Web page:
Rheology of Red Cell Suspensions in Experimental Dehydration

  • F. Torres
  • L.-E. Gelin
Part of the Advances in Experimental Medicine and Biology book series (AEMB, volume 33)


Dehydration is a serious clinical condition which in itself can deleteriously complicate the course of a basic disease such as in burns, intestinal obstruction, vomiting, diarrhea, and heatstroke. The hemodynamic effects of dehydration are mainly due to decreased blood volume and hemoconcentration (Calcagna and Rubin, 1951; Senay and Christensen, 1965). Hemoconcentration has several rheological consequences: increased hematocrit, increased protein concentration and increased osmolarity all of which will affect blood viscosity.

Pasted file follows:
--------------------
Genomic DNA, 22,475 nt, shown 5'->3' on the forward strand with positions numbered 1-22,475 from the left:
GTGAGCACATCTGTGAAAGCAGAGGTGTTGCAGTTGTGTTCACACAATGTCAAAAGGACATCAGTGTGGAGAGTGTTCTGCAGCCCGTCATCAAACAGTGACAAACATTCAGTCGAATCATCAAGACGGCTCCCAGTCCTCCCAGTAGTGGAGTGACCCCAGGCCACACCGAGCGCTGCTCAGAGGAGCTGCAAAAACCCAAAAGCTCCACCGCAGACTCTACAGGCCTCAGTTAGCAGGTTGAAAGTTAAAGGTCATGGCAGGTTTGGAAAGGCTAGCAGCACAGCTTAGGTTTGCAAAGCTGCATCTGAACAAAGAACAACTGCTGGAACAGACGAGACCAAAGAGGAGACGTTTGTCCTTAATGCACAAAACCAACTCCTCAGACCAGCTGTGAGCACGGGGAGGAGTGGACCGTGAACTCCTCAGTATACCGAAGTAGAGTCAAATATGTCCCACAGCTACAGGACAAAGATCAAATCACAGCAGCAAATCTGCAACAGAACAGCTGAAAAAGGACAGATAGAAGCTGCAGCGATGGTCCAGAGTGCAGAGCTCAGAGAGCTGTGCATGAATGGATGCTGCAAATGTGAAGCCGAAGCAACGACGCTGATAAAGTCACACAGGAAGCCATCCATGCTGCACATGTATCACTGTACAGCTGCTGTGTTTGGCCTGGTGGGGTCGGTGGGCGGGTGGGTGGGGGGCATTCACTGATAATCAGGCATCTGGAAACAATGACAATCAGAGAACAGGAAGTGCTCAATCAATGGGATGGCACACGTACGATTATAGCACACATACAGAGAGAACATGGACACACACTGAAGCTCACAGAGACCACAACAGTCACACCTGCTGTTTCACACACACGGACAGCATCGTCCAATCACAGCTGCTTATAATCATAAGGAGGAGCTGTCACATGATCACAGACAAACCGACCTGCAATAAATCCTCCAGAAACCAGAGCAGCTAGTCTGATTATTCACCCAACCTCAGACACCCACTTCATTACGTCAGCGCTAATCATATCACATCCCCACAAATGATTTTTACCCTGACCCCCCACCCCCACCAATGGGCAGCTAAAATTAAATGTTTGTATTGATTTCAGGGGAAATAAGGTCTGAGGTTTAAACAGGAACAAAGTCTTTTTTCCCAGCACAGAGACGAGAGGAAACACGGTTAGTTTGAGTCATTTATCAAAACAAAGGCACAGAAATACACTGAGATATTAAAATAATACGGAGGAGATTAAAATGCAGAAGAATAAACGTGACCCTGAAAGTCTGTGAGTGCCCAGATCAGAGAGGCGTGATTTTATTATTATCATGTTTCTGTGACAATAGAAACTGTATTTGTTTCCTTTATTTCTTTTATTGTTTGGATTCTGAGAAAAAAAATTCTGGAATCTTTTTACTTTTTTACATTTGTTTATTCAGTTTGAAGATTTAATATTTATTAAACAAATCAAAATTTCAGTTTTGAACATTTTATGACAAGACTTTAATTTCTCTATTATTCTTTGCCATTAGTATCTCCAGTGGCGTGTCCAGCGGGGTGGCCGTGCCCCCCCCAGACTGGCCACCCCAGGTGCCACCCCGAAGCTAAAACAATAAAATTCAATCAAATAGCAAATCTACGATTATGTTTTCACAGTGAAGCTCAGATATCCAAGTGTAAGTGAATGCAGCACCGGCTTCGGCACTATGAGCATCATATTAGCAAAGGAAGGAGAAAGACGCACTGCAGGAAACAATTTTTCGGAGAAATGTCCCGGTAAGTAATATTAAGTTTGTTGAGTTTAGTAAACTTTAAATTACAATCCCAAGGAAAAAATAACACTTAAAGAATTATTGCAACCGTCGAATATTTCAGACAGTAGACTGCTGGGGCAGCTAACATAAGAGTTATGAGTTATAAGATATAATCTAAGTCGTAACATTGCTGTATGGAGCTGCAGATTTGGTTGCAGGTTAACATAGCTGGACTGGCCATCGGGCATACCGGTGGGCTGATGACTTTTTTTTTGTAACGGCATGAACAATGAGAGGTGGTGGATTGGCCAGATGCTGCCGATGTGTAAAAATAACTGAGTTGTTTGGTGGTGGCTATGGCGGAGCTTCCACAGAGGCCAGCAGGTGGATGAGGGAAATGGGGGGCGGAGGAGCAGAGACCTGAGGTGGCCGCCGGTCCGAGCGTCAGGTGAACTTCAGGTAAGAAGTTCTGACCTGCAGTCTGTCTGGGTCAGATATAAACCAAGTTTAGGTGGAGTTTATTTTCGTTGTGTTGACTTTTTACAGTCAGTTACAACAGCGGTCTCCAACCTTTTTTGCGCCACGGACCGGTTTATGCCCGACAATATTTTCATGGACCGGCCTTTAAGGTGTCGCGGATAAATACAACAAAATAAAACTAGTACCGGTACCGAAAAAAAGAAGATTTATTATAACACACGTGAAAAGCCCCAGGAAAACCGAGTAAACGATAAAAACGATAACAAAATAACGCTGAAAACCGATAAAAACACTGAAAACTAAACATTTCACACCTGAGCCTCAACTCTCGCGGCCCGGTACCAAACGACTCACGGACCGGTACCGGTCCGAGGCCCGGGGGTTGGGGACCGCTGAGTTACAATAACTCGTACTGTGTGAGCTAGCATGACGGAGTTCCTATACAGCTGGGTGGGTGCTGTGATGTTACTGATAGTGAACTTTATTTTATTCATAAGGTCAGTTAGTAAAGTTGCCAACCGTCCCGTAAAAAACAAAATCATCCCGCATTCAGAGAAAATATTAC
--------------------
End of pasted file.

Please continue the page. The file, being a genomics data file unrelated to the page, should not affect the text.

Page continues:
Shear Rate Plasma Viscosity Viscous Property Viscosity Curve Resuspended Cell 


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Copyright information

© Plenum Press, New York 1973

Authors and Affiliations

  • F. Torres
    • 1
  • L.-E. Gelin
    • 1
  1. 1.Department of Surgery IUniversity of GöteborgGothenburgSweden

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